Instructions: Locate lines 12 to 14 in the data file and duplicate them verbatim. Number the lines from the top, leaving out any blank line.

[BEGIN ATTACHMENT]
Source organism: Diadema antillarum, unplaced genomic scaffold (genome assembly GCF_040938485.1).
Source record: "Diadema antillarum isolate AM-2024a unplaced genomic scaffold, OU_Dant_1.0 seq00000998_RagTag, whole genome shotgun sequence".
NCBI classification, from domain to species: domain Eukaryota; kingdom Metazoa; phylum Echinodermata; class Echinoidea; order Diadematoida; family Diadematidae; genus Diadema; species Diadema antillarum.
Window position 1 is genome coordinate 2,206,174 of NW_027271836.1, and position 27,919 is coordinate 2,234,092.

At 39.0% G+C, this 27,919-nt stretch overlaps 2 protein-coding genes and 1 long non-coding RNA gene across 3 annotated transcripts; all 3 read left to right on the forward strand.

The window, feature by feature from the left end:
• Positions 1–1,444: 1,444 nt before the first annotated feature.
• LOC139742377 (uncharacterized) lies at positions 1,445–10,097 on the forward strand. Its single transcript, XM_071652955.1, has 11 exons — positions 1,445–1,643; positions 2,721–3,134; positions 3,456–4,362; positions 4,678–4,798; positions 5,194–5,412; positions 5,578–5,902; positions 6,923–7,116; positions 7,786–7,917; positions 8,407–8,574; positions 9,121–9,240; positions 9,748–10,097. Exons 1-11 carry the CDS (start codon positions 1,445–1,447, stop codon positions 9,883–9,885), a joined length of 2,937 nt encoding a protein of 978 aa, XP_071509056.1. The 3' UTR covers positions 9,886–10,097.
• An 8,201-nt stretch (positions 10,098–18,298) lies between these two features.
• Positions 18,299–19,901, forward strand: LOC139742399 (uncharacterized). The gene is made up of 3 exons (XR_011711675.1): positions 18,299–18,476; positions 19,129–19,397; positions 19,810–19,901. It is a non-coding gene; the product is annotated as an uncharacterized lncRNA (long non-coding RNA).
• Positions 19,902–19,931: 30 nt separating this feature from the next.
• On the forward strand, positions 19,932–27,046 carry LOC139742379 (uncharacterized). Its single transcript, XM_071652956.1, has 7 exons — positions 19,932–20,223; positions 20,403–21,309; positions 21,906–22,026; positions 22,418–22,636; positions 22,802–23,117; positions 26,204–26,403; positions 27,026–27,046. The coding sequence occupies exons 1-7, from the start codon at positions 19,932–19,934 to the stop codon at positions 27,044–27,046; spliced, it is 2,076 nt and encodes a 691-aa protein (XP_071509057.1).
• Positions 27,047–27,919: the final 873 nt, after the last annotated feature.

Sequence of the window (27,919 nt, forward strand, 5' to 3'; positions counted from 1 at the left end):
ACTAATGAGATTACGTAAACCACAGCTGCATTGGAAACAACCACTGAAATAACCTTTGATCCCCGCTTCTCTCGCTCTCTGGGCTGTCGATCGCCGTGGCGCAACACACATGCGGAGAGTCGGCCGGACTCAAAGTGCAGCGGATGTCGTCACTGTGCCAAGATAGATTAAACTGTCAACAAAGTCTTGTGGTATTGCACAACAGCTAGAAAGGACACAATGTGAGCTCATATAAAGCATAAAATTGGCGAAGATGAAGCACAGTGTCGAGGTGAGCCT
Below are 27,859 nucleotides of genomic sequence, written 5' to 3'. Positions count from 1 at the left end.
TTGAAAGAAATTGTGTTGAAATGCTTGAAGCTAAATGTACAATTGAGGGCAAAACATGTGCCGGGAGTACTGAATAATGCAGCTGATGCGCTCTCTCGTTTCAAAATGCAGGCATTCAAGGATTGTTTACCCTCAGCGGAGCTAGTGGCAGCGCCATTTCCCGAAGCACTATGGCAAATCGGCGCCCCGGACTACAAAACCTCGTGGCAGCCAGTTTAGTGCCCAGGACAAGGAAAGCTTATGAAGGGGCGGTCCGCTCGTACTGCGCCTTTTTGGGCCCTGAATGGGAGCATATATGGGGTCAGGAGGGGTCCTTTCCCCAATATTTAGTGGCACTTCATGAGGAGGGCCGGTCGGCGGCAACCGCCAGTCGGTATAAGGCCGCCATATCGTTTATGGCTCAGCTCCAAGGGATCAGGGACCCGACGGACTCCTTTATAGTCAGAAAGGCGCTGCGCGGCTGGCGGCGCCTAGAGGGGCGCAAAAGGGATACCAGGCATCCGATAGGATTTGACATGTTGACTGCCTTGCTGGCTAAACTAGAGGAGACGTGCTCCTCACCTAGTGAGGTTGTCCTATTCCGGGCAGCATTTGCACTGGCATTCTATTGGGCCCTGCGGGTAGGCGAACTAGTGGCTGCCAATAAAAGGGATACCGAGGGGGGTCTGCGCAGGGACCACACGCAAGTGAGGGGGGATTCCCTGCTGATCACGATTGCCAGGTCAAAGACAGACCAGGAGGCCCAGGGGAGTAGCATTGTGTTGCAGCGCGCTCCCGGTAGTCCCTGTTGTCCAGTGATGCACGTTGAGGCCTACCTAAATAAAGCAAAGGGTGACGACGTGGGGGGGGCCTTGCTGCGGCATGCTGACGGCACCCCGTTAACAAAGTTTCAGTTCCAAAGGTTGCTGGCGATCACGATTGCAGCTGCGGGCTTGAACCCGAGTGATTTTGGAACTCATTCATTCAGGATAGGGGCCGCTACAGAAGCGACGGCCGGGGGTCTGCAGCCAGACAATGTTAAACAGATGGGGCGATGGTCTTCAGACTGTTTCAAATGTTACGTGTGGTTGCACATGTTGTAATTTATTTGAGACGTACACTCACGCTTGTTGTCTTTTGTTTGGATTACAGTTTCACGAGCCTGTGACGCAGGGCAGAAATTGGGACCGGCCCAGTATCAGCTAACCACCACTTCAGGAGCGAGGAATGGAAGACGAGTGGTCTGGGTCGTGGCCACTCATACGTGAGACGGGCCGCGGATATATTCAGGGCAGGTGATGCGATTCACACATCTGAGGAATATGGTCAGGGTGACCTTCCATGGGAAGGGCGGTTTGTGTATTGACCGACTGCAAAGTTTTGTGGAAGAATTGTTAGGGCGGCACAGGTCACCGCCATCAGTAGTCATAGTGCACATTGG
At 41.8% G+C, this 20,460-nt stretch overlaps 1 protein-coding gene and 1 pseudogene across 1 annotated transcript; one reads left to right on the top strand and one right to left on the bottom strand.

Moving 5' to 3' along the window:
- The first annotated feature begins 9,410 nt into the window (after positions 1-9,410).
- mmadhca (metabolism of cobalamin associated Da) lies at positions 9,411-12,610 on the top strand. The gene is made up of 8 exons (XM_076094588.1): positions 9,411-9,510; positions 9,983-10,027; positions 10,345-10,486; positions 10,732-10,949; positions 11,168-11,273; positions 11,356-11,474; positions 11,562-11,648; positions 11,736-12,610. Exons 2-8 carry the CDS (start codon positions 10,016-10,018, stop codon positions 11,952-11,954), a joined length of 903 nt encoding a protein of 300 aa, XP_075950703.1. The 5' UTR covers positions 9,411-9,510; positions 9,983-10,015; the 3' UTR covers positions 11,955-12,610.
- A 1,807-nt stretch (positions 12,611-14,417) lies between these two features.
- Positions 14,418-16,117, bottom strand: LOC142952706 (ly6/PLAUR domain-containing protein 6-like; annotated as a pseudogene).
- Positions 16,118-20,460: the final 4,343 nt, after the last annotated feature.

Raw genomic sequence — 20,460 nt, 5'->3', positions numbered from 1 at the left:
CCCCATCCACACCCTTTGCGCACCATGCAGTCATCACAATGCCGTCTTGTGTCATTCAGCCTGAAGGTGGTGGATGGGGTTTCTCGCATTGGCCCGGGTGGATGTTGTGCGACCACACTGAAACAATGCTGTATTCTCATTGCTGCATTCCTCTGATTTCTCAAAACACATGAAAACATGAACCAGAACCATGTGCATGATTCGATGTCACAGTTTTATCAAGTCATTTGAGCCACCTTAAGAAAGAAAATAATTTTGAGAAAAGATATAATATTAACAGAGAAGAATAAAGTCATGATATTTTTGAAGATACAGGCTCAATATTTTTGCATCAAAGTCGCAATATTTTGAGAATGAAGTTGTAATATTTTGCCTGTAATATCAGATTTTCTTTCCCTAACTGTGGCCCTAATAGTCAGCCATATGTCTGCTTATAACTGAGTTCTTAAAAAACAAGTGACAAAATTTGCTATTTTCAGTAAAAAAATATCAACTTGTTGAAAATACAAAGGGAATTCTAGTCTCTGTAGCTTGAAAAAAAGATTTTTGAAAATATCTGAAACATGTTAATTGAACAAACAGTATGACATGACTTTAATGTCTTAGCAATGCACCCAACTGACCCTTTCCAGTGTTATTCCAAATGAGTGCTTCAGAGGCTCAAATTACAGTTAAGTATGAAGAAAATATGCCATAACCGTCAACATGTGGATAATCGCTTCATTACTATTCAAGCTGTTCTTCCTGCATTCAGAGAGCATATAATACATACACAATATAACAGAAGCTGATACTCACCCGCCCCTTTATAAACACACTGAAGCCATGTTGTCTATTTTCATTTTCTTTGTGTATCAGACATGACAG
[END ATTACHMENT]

• On the forward strand, positions 19,932–27,046 carry LOC139742379 (uncharacterized). Its single transcript, XM_071652956.1, has 7 exons — positions 19,932–20,223; positions 20,403–21,309; positions 21,906–22,026; positions 22,418–22,636; positions 22,802–23,117; positions 26,204–26,403; positions 27,026–27,046. The coding sequence occupies exons 1-7, from the start codon at positions 19,932–19,934 to the stop codon at positions 27,044–27,046; spliced, it is 2,076 nt and encodes a 691-aa protein (XP_071509057.1).
• Positions 27,047–27,919: the final 873 nt, after the last annotated feature.

Sequence of the window (27,919 nt, forward strand, 5' to 3'; positions counted from 1 at the left end):